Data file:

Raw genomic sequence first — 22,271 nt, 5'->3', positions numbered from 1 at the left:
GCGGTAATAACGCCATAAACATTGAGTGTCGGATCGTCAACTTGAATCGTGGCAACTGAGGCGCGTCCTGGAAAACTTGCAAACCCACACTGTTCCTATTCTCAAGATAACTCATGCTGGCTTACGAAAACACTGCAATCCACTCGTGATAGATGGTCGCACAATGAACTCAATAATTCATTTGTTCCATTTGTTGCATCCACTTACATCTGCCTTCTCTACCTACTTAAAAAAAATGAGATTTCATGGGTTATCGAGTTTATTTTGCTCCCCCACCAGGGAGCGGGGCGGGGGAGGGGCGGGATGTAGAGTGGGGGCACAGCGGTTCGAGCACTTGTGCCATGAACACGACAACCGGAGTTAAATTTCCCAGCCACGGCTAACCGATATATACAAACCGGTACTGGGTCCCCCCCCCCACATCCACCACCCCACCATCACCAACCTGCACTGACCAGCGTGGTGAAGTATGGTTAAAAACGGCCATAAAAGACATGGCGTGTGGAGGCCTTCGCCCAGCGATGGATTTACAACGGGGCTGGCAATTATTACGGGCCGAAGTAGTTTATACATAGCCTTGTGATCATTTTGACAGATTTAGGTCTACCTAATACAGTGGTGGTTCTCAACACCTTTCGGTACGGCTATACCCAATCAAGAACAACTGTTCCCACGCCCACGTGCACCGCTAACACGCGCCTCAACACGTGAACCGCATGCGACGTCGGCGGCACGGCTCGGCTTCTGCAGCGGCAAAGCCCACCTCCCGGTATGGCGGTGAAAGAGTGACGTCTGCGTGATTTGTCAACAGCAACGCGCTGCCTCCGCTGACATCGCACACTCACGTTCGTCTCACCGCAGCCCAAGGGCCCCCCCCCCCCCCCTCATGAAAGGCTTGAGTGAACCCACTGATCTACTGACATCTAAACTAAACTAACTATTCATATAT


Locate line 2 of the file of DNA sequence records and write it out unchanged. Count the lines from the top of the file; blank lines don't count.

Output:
GCGGTAATAACGCCATAAACATTGAGTGTCGGATCGTCAACTTGAATCGTGGCAACTGAGGCGCGTCCTGGAAAACTTGCAAACCCACACTGTTCCTATTCTCAAGATAACTCATGCTGGCTTACGAAAACACTGCAATCCACTCGTGATAGATGGTCGCACAATGAACTCAATAATTCATTTGTTCCATTTGTTGCATCCACTTACATCTGCCTTCTCTACCTACTTAAAAAAAATGAGATTTCATGGGTTATCGAGTTTATTTTGCTCCCCCACCAGGGAGCGGGGCGGGGGAGGGGCGGGATGTAGAGTGGGGGCACAGCGGTTCGAGCACTTGTGCCATGAACACGACAACCGGAGTTAAATTTCCCAGCCACGGCTAACCGATATATACAAACCGGTACTGGGTCCCCCCCCCCACATCCACCACCCCACCATCACCAACCTGCACTGACCAGCGTGGTGAAGTATGGTTAAAAACGGCCATAAAAGACATGGCGTGTGGAGGCCTTCGCCCAGCGATGGATTTACAACGGGGCTGGCAATTATTACGGGCCGAAGTAGTTTATACATAGCCTTGTGATCATTTTGACAGATTTAGGTCTACCTAATACAGTGGTGGTTCTCAACACCTTTCGGTACGGCTATACCCAATCAAGAACAACTGTTCCCACGCCCACGTGCACCGCTAACACGCGCCTCAACACGTGAACCGCATGCGACGTCGGCGGCACGGCTCGGCTTCTGCAGCGGCAAAGCCCACCTCCCGGTATGGCGGTGAAAGAGTGACGTCTGCGTGATTTGTCAACAGCAACGCGCTGCCTCCGCTGACATCGCACACTCACGTTCGTCTCACCGCAGCCCAAGGGCCCCCCCCCCCCCCCTCATGAAAGGCTTGAGTGAACCCACTGATCTACTGACATCTAAACTAAACTAACTATTCATATAT